Science.gov (United States)

    Ohtake, Yosuke; Park, Dongsun; Abdul-Muneer, P M; Li, Hui; Xu, Bin; Sharma, Kartavya; Smith, George M; Selzer, Michael E; Li, Shuxin

    2014-05-01

    Knockout studies suggest that PTEN limits the regenerative capacities of CNS axons as a dominant antagonist of PI3 kinase, but the transgenic approach is not feasible for treating patients. Although application of bisperoxovanadium may block PTEN function, it is a general inhibitor of phosphotyrosine phosphatases and may target enzymes other than PTEN, causing side effects and preventing firm conclusions about PTEN inhibition on regulating neuronal growth. A pharmacological method to selectively suppress PTEN post-injury could be a valuable strategy for promoting CNS axon regeneration. We identified PTEN antagonist peptides (PAPs) by targeting PTEN critical functional domains and evaluated their efficacy for promoting axon growth. Four PAPs (PAP 1-4) bound to PTEN protein expressed in COS7 cells and blocked PTEN signaling in vivo. Subcutaneous administration of PAPs initiated two days after dorsal over-hemisection injury significantly stimulated growth of descending serotonergic fibers in the caudal spinal cord of adult mice. Systemic PAPs induce significant sprouting of corticospinal fibers in the rostral spinal cord and limited growth of corticospinal axons in the caudal spinal cord. More importantly, PAP treatment enhanced recovery of locomotor function in adult rodents with spinal cord injury. This study may facilitate development of effective therapeutic agents for CNS injuries. Copyright © 2014 Elsevier Ltd. All rights reserved.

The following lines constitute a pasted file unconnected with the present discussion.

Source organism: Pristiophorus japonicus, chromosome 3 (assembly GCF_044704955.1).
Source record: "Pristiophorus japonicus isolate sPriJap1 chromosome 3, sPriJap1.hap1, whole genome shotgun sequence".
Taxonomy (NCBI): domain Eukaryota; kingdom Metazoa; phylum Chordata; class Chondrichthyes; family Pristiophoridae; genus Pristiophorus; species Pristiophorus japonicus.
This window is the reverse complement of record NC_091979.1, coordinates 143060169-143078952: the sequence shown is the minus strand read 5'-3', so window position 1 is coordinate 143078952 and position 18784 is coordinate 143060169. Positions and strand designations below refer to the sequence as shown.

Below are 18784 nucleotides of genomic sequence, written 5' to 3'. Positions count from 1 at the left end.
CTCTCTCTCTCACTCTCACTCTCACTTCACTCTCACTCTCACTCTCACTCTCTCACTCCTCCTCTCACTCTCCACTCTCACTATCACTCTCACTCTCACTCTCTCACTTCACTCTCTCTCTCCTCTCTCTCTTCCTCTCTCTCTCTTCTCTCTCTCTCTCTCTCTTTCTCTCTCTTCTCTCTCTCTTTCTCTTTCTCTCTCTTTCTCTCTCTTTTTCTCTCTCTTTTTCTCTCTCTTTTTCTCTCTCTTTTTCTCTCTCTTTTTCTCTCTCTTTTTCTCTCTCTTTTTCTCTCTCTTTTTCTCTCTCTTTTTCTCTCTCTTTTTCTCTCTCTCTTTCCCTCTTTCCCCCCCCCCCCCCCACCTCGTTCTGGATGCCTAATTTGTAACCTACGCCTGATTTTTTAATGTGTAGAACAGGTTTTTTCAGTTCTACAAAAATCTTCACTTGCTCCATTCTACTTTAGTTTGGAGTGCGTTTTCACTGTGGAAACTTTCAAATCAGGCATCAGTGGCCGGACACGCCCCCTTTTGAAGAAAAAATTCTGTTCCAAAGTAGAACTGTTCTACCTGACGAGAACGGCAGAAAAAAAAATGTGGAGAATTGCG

5. Sustained effects of interleukin-1 receptor antagonist treatment in type 2 diabetes

    DEFF Research Database (Denmark)

    Larsen, Claus M; Faulenbach, Mirjam; Vaag, Allan

    2009-01-01

    OBJECTIVE: Interleukin (IL)-1 impairs insulin secretion and induces beta-cell apoptosis. Pancreatic beta-cell IL-1 expression is increased and interleukin-1 receptor antagonist (IL-1Ra) expression reduced in patients with type 2 diabetes. Treatment with recombinant IL-1Ra improves glycemia and beta......-cell function and reduces inflammatory markers in patients with type 2 diabetes. Here we investigated the durability of these responses. RESEARCH DESIGN AND METHODS: Among 70 ambulatory patients who had type 2 diabetes, A1C >7.5%, and BMI >27 kg/m(2) and were randomly assigned to receive 13 weeks of anakinra......, a recombinant human IL-1Ra, or placebo, 67 completed treatment and were included in this double-blind 39-week follow-up study. Primary outcome was change in beta-cell function after anakinra withdrawal. Analysis was done by intention to treat. RESULTS: Thirty-nine weeks after anakinra withdrawal, the proinsulin...

  6. The effect of the leukotriene antagonist pranlukast on pediatric acute otitis media.

    Science.gov (United States)

    Nakamura, Yoshihisa; Hamajima, Yuki; Suzuki, Motohiko; Esaki, Shinichi; Yokota, Makoto; Oshika, Masanori; Takagi, Ippei; Yasui, Keiko; Miyamoto, Naoya; Sugiyama, Kazuko; Nakayama, Meiho; Murakami, Shingo

    2016-08-01